• A crew of 6 people are required to operate the needed vessels
    • a crew of 18 people are required to operate and maintain a 180 unit Pelamis Wave Plant (about 100 MW rating)
the government says we are here to help you
The primary barriers to wave and tidal energy technology are not technical but political:

No U.S. Government RD&D Funding Support

No U.S. Government production subsidies

U.S. Government regulatory uncertainty.

The Government says “We are here to help you”
how could the government help
How Could the Government Help?
  • Provide leadership and funding of an ocean energy RD&D program
  • Provide funding for national ocean energy test center
  • Develop design and testing standards for ocean energy devices
  • Join the International Energy Agency Ocean Energy Systems Implementing Agreement to collaborate RD&D activities, and appropriate ocean energy policies with other governments and organizations
  • Study provision of production tax credits, renewable energy credits, and other incentives to spur private investment in ocean energy technologies and projects, and implementing appropriate incentives to accelerate ocean wave energy deployment
  • Lead activities to streamline the process for licensing, leasing, and permitting renewable energy facilities in U.S. waters
  • Ensure that the public receives a fair return from the use of ocean energy resources
  • Ensure that development rights are allocated through a transparent process that takes into account state, local, and public concerns.
example of government help
Example of Government help

In 2004 the Portuguese Government offered a dedicated marine energy tariff

The UK has a long history of support for the Marine Energy Industry

• Established the “European Marine Energy Centre” in Orkney, Scotland.

• Launched the “Carbon Trust, Marine Energy Challenge”

  • Department of Trade and Industry (DTI) has awarded over £25 M to support the ongoing development of marine energy devices
  • Launched a £50M support fund which earmarks £8M direct funding for EMEC and the Wave Hub initiative with the remaining £42M available to support demonstration projects
  • Wave Hub, will offer a “plug in” facility

with all the necessary permits etc to allow

“next generation” multi device demonstration

projects to negate the cost of grid connection.

summary
Summary

EPRI Ocean Energy Program is for the Public Benefit

All Technical Work Totally Transparent and Available:

www.epri.com/oceanenergy/

Wave Energy

Tidal Energy

(1) EPRI WP-001-US, WEC Device Performance Estimation Methodology

(2) EPRI WP-002-US, WEC Economic Assessment Methodology

(3) EPRI WP-003-HI, Hawaii Site Survey

(4) EPRI WP-003-ME, Maine Site Survey

(5) EPRI WP-003-OR, Oregon Site Survey

(6) EPRI WP-003-WA, Washington Site Survey

(7) EPRI WP-004-NA, TISEC Device Survey and Characterization

(8) EPRI WP-005-US, System Design Methodology

(9) EPRI WP-006-HI, Hawaii System Level Design Study

(10) EPRI WP-006-ME, Maine System Level Design Study

(11) EPRI WP-006-MA, Massachusetts System Level Design Study

(12) EPRI WP-006-SFA, SF California System Level Design Study - Pelamis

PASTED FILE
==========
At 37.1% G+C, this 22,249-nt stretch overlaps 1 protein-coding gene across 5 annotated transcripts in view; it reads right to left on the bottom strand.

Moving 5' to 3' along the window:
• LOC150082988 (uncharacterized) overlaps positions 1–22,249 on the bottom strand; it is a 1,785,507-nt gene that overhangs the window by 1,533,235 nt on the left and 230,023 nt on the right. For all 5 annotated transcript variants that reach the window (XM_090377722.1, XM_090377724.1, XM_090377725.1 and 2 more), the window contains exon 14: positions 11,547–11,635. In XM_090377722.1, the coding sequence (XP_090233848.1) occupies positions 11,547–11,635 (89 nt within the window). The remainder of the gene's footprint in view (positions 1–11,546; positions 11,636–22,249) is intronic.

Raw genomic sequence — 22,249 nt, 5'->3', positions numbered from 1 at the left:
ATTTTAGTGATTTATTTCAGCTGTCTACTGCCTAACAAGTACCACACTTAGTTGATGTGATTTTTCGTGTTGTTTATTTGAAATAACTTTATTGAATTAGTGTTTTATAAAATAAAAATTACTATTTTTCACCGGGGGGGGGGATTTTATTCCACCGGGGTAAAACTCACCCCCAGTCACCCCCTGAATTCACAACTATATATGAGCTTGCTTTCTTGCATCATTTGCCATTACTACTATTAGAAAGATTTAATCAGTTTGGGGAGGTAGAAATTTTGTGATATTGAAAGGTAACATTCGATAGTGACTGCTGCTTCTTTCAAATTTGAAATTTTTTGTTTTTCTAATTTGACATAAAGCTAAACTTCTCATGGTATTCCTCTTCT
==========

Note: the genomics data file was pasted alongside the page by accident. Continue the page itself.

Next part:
(13) EPRI WP-006-SFB, SF California System Level Design Study - Energetech

(14) EPRI WP-007-US, Environmental Issues Study

(15) EPRI WP-008-USA, Regulatory Issues Study

(16) EPRI WP-009-US, Final Summary Report

(1) EPRI TP-001-NA, TISEC Resource/Device Performance Estimation Methodology

(2) EPRI TP-002-NA, TISEC Economic Assessment Methodology

(3) EPRI TP-003-MA, Massachusetts Site Survey

(4) EPRI TP-003-ME, Maine Site Survey

(5) EPRI TP-003-NB, New Brunswick Site Survey

(6) EPRI TP-003-MA, Nova Scotia Site Survey

(7) EPRI TP-004-NA, TISEC Device Survey and Characterization

(8) EPRI TP-005-NA, System Design Methodology

(9) EPRI TP-006-AK, Alaska System Level Design Study

(10) EPRI TP-006-WA, Washington System Level Design Study

(11) EPRI TP-006-CA, California System Level Design Study

(12) EPRI TP-006-MA, Massachusetts System Level Design Study

(13) EPRI TP-006-ME, Maine System Level Design Study

(14) EPRI TP-006-NB, New Brunswick System Level Design Study

(15) EPRI TP-006-NS, Nova Scotia System Level Design Study

(16) EPRI TP-007-NA, North America Environmental and Regulatory Issues

(17) EPRI TP-008-NA, Final Summary Report

decision making in a highly uncertain world
Decision Making in a Highly Uncertain World
  • Investment decisions are being made today about the next generation of electricity supply are complicated by at least four major uncertainties:
    • Future cost of CO2
    • Future price of natural gas
    • Storage of spent nuclear fuel
    • The capture and storage of CO2
  • Prudent investment decisions will assume that carbon constraints are coming
  • R&D can make a big difference
conclusions
Conclusions
  • By opening up the possibility of CO2 capture and sequestration, the entire portfolio becomes relatively insensitive to the future costs of carbon constraints
  • The U.S. has an opportunity to put a low carbon portfolio in place by 2020
  • Without advances in technology, the cost of electricity rise steeply for carbon based technologies
  • Electricity generation costs for all options can be improved substantially over the next 10 years, putting the entire portfolio in the “affordable” range –below 7 cents/kWh – regardless of CO2 costs
importance of technology policy
Importance of Technology Policy
  • Advanced technology is a prerequisite for meeting our energy and environmental needs of the future because, economic efficiency – that is, achieving our environmental goals at least cost – is critically important
  • Technology advances are central to controlling the cost of climate change
  • Even a policy that with stringent near term limits or one that leads to an economically efficient price on carbon emissions is unlikely, by itself, to produce the needed technology breakthroughs – may only discourage development of better existing technologies
  • R&D must be increased substantially now to
    • ensure widespread deployment of advanced emission reduction technologies
    • stabilize atmospheric concentrations of greenhouse gases